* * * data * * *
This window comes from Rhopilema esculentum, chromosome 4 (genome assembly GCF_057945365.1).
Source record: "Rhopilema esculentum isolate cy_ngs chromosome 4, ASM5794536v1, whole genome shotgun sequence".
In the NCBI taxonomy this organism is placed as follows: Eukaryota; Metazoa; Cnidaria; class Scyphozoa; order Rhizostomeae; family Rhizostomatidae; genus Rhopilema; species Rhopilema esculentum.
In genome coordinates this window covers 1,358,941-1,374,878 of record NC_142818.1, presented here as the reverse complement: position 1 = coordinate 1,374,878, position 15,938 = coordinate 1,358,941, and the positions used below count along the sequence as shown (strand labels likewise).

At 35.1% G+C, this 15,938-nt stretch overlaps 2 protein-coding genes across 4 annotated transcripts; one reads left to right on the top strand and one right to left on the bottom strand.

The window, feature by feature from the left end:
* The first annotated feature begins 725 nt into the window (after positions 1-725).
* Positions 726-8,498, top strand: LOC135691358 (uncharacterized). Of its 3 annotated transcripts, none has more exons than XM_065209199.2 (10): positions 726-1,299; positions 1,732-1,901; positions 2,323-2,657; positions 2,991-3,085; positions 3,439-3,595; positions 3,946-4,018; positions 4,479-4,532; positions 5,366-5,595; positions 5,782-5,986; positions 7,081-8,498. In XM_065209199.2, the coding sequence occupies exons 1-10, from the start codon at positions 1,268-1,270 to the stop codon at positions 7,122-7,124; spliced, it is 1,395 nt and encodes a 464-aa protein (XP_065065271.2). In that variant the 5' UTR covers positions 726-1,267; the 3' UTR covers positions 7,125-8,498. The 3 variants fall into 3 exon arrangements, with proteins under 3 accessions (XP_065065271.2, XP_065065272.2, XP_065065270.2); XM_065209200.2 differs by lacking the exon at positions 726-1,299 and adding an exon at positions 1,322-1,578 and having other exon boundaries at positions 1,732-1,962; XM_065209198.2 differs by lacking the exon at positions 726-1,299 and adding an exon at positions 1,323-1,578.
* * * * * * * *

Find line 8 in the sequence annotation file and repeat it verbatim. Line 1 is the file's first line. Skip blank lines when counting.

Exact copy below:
* Positions 726-8,498, top strand: LOC135691358 (uncharacterized). Of its 3 annotated transcripts, none has more exons than XM_065209199.2 (10): positions 726-1,299; positions 1,732-1,901; positions 2,323-2,657; positions 2,991-3,085; positions 3,439-3,595; positions 3,946-4,018; positions 4,479-4,532; positions 5,366-5,595; positions 5,782-5,986; positions 7,081-8,498. In XM_065209199.2, the coding sequence occupies exons 1-10, from the start codon at positions 1,268-1,270 to the stop codon at positions 7,122-7,124; spliced, it is 1,395 nt and encodes a 464-aa protein (XP_065065271.2). In that variant the 5' UTR covers positions 726-1,267; the 3' UTR covers positions 7,125-8,498. The 3 variants fall into 3 exon arrangements, with proteins under 3 accessions (XP_065065271.2, XP_065065272.2, XP_065065270.2); XM_065209200.2 differs by lacking the exon at positions 726-1,299 and adding an exon at positions 1,322-1,578 and having other exon boundaries at positions 1,732-1,962; XM_065209198.2 differs by lacking the exon at positions 726-1,299 and adding an exon at positions 1,323-1,578.